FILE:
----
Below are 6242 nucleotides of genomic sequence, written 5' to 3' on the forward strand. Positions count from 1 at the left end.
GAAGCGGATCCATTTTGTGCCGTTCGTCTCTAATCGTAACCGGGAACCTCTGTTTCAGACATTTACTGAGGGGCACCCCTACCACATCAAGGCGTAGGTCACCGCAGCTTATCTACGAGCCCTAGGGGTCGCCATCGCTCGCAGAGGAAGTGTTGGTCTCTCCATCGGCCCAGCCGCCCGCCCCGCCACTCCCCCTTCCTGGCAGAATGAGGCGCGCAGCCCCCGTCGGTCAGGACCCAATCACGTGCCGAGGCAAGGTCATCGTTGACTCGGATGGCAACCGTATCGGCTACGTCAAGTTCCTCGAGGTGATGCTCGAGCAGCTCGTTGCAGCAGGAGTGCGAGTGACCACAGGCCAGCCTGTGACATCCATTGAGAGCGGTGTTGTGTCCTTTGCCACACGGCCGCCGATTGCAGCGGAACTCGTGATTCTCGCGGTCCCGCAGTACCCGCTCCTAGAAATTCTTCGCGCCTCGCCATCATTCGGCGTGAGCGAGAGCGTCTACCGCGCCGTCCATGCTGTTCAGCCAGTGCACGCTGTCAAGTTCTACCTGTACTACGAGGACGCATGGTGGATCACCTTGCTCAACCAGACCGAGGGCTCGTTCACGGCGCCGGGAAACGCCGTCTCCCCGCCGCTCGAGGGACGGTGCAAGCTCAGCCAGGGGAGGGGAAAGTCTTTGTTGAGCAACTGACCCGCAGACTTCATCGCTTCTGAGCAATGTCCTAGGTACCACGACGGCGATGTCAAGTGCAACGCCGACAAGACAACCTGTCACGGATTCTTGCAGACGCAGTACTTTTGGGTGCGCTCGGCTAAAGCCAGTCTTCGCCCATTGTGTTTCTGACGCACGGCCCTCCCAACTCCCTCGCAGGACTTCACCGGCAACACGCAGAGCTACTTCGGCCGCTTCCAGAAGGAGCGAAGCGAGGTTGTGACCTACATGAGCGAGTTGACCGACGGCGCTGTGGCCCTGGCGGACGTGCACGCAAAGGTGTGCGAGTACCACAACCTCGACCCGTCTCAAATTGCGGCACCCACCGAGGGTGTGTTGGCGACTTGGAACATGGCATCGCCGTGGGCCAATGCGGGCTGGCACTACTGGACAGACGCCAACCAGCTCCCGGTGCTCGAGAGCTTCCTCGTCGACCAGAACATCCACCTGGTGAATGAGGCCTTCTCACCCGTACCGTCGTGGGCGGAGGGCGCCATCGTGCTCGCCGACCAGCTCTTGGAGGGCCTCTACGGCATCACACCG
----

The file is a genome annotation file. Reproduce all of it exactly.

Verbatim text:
Below are 6242 nucleotides of genomic sequence, written 5' to 3' on the forward strand. Positions count from 1 at the left end.
GAAGCGGATCCATTTTGTGCCGTTCGTCTCTAATCGTAACCGGGAACCTCTGTTTCAGACATTTACTGAGGGGCACCCCTACCACATCAAGGCGTAGGTCACCGCAGCTTATCTACGAGCCCTAGGGGTCGCCATCGCTCGCAGAGGAAGTGTTGGTCTCTCCATCGGCCCAGCCGCCCGCCCCGCCACTCCCCCTTCCTGGCAGAATGAGGCGCGCAGCCCCCGTCGGTCAGGACCCAATCACGTGCCGAGGCAAGGTCATCGTTGACTCGGATGGCAACCGTATCGGCTACGTCAAGTTCCTCGAGGTGATGCTCGAGCAGCTCGTTGCAGCAGGAGTGCGAGTGACCACAGGCCAGCCTGTGACATCCATTGAGAGCGGTGTTGTGTCCTTTGCCACACGGCCGCCGATTGCAGCGGAACTCGTGATTCTCGCGGTCCCGCAGTACCCGCTCCTAGAAATTCTTCGCGCCTCGCCATCATTCGGCGTGAGCGAGAGCGTCTACCGCGCCGTCCATGCTGTTCAGCCAGTGCACGCTGTCAAGTTCTACCTGTACTACGAGGACGCATGGTGGATCACCTTGCTCAACCAGACCGAGGGCTCGTTCACGGCGCCGGGAAACGCCGTCTCCCCGCCGCTCGAGGGACGGTGCAAGCTCAGCCAGGGGAGGGGAAAGTCTTTGTTGAGCAACTGACCCGCAGACTTCATCGCTTCTGAGCAATGTCCTAGGTACCACGACGGCGATGTCAAGTGCAACGCCGACAAGACAACCTGTCACGGATTCTTGCAGACGCAGTACTTTTGGGTGCGCTCGGCTAAAGCCAGTCTTCGCCCATTGTGTTTCTGACGCACGGCCCTCCCAACTCCCTCGCAGGACTTCACCGGCAACACGCAGAGCTACTTCGGCCGCTTCCAGAAGGAGCGAAGCGAGGTTGTGACCTACATGAGCGAGTTGACCGACGGCGCTGTGGCCCTGGCGGACGTGCACGCAAAGGTGTGCGAGTACCACAACCTCGACCCGTCTCAAATTGCGGCACCCACCGAGGGTGTGTTGGCGACTTGGAACATGGCATCGCCGTGGGCCAATGCGGGCTGGCACTACTGGACAGACGCCAACCAGCTCCCGGTGCTCGAGAGCTTCCTCGTCGACCAGAACATCCACCTGGTGAATGAGGCCTTCTCACCCGTACCGTCGTGGGCGGAGGGCGCCATCGTGCTCGCCGACCAGCTCTTGGAGGGCCTCTACGGCATCACACCG